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Characterization of the crosstalk between immunity and metabolism in Drosophila melanogaster model
- Author / Creator
- Davoodi, Saeideh
Immune and metabolic pathways collectively contribute to the containment of microbial invaders, and persistent activation of immune responses contribute to the development of severe metabolic disorders. To determine how interaction between innate immune system and metabolic responses affected host health as well as host response to microbial invaders, I used the Drosophila model. The fat body in Drosophila coordinates immune, growth and metabolic pathways which are evolutionary conserved between flies and mammals. The immune deficiency (IMD) pathway in Drosophila is very similar to the mammalian TNF-α pathway, a key regulator of vertebrate immunity and metabolism. To determine how a prolonged immune response impacts metabolism, I induced a constitutive inflammatory response in the Drosophila fat body, a key regulator of humoral immunity and metabolic homeostasis. Through whole-genome microarray analysis, I found that persistent immune activity in the larval fat body resulted in suppression of expression of genes involved in glycolysis, lipid synthesis and insulin signaling. In contrast, I found genes involved in glycogenolysis and apoptosis were highly expressed in larvae with consistent IMD activity in the fat body. I looked at macronutrients levels in whole larvae as well as in the hemolymph and found reduction in triglyceride contents as well as hyperglycemia in circulatory hemolymph. I also showed that elevated IMD activity in the larval fat body replicated key features of a suppressed insulin pathway such as delayed development, reduced body size, and hyperglycemia. Consistent with the role of IMD in metabolic homeostasis, I found that imd mutants weigh more, are hyperlipidemic, and have impaired glucose tolerance. Combined these results showed that persistent activation of IMD in the larval fat body has detrimental effects on metabolism, development and growth of the larvae and IMD is required for metabolic homeostasis. To test the importance of metabolic regulation for host responses to bacterial infection, I challenged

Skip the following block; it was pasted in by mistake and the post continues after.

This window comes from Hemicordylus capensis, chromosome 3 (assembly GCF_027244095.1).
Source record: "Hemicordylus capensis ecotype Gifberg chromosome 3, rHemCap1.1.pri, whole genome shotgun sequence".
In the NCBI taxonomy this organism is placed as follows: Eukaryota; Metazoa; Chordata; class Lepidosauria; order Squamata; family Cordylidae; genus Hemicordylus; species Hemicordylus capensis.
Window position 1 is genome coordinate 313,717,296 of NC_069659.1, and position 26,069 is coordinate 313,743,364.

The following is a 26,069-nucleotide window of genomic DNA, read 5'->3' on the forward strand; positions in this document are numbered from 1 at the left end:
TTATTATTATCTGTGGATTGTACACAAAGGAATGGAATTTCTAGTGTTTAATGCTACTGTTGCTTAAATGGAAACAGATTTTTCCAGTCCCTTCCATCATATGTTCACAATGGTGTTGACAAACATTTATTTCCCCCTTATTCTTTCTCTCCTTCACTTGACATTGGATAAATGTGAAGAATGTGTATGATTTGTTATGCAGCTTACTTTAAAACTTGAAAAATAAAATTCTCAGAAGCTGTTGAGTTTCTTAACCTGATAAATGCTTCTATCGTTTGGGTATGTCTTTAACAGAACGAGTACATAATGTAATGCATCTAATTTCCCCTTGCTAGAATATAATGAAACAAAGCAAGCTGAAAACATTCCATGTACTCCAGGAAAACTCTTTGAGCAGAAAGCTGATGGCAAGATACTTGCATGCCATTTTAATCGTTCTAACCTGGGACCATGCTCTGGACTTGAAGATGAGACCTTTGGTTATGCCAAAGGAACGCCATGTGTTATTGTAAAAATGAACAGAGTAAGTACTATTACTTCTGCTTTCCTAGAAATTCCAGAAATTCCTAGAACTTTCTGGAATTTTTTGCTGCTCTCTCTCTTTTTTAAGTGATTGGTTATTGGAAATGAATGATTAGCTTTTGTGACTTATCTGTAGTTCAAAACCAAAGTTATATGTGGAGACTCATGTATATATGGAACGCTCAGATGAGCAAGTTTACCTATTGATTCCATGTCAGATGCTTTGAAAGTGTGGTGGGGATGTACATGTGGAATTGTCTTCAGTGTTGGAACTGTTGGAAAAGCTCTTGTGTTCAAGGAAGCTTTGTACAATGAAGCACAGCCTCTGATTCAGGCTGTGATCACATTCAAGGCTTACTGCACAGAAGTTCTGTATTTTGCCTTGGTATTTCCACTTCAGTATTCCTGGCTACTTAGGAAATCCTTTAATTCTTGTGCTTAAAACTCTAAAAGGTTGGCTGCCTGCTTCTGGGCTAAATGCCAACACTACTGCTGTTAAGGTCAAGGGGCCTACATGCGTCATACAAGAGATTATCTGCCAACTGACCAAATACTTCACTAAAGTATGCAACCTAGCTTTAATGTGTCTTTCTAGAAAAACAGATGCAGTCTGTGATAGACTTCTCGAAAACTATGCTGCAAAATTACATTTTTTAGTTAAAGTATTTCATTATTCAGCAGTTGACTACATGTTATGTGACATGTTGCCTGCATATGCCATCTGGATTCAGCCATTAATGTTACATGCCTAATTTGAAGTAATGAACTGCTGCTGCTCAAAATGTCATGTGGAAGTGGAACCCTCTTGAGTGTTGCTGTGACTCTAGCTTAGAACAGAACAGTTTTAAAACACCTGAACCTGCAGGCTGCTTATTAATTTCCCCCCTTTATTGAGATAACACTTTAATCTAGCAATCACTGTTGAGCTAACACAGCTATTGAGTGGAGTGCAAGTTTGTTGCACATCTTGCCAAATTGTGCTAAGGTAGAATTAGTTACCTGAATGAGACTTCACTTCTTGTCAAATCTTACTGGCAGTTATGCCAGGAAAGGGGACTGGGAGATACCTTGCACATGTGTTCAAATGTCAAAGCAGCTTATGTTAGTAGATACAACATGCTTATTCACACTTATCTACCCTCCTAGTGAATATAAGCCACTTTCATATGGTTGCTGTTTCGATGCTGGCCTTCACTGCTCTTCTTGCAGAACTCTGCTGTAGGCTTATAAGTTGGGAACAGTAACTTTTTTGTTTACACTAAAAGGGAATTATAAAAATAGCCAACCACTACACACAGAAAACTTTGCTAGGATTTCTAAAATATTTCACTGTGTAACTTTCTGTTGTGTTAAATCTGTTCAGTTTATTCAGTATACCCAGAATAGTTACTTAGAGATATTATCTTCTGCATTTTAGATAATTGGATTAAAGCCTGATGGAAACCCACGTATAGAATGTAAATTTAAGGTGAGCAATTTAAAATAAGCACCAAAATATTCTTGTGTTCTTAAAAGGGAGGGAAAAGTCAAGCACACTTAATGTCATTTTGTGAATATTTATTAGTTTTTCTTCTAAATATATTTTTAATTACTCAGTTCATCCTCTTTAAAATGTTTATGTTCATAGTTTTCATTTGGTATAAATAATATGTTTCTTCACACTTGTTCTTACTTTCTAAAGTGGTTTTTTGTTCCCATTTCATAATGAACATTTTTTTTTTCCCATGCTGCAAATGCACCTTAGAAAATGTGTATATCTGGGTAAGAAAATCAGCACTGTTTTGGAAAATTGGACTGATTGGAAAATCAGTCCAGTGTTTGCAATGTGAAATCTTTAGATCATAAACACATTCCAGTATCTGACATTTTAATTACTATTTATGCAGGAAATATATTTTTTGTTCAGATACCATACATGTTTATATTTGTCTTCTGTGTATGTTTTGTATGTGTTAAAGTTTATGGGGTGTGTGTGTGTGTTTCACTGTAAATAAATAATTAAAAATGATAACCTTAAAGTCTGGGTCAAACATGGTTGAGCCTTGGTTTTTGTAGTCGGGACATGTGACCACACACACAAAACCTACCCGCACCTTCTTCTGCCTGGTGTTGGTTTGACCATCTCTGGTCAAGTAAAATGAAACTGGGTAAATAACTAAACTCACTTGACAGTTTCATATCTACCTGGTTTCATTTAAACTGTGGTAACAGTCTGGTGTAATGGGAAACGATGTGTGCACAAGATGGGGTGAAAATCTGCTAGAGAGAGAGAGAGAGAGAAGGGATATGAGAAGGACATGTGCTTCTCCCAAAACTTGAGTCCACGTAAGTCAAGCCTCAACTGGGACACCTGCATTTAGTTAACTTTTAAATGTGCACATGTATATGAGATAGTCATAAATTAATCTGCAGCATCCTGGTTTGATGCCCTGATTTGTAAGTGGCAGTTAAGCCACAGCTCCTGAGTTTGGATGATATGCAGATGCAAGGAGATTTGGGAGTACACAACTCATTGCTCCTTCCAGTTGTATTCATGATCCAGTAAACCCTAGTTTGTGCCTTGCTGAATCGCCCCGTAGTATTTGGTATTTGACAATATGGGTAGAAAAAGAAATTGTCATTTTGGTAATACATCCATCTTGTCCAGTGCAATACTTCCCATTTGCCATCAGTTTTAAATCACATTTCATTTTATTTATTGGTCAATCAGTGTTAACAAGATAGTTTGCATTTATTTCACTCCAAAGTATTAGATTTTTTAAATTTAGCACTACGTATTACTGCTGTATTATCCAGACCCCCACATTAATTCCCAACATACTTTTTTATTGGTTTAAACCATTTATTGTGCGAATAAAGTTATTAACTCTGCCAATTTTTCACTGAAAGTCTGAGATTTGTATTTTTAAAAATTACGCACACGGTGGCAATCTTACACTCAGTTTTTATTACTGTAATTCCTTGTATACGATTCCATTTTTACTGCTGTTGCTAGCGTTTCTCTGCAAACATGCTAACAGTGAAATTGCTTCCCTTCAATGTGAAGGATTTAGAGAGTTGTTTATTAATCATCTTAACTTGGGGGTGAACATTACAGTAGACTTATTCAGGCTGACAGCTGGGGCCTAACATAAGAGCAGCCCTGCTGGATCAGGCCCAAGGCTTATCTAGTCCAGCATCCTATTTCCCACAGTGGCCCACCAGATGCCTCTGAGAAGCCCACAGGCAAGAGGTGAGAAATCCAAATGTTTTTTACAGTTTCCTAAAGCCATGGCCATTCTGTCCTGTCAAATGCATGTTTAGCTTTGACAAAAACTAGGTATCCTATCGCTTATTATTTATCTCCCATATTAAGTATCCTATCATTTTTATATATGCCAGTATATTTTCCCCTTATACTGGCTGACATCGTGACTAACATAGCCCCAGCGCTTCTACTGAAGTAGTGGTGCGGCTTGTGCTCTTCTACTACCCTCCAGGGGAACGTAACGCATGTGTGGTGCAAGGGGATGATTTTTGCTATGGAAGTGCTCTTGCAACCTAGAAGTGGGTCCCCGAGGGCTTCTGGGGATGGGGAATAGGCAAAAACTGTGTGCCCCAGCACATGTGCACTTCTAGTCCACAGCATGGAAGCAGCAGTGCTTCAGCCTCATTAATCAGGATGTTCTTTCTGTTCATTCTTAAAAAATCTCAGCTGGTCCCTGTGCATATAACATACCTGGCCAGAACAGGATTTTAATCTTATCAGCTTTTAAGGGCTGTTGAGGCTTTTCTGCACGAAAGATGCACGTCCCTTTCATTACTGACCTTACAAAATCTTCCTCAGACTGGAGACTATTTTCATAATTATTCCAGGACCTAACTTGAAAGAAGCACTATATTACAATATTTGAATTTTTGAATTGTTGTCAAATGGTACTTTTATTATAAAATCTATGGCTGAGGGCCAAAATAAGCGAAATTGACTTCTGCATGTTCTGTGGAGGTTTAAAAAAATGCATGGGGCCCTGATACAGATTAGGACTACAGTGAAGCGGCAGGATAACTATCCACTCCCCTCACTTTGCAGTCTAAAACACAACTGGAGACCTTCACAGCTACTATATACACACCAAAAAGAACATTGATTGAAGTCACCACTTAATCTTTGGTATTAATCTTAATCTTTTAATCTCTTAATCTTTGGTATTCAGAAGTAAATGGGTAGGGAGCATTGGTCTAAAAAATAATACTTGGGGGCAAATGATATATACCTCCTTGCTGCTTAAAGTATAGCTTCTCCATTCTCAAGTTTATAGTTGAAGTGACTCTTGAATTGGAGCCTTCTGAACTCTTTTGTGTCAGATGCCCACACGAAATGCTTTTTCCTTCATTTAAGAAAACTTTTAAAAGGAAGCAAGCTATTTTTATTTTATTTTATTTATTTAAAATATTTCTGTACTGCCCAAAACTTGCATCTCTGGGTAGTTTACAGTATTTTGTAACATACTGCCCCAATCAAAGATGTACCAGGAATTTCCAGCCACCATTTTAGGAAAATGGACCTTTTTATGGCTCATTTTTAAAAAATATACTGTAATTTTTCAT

insulin pathway mutants with lethal doses of several Drosophila pathogens and I measured survival and bacterial load.
I found that loss-of-function mutations in the insulin pathway impacted host responses to infection in a manner that depends on the route of infection and the identity of the infectious microbe. Specifically, I found that enteric pathogen, Vibrio cholerae, disrupts glucose metabolism in adult flies and results in elevation of circulatory glucose. I showed oral infection of adult females with a holidic diet supplemented with glucose extends survival of flies upon enteric V. cholerae infection. Combined, my results support a role for coordinated regulation of immune and metabolic pathways in host containment of microbial invaders. Mechanistically, it is unclear how an immune–metabolic axis influences host responses to bacterial infection. Immunity encompasses resistance mechanisms that kill infectious microbes and tolerance mechanisms that mitigate disease severity without effects on microbial load. I studied how modulation of IMD or insulin signalling in the fat body affects host defence response towards oral infection with V. cholerae. I found that inhibition of insulin pathway in the fat body results in increased survival of flies upon oral infection with the V. cholerae while the bacterial number remained unchanged and V. cholerae persisted longer in the host in the absence of pathogen feeding as well. Additionally, suppression of IMD pathway in the fat body resulted in survival extension after oral infection with V. cholerae while the bacterial load was significantly higher in these flies. These observations suggest an improved tolerance towards V. cholerae is induced in the fly once IMD or insulin pathway are not functional in the fat body. Combined, my data reveal persistent immune activity in the fat body disrupts host growth and metabolism, uncovers the role of host insulin signaling in host-pathogen interaction, and indicate the protective role of immune and metabolic suppression in a metabolic tissue against an intestinal pathogen, V. cholerae
- Graduation date
- Fall 2021
- Type of Item
- Doctor of Philosophy
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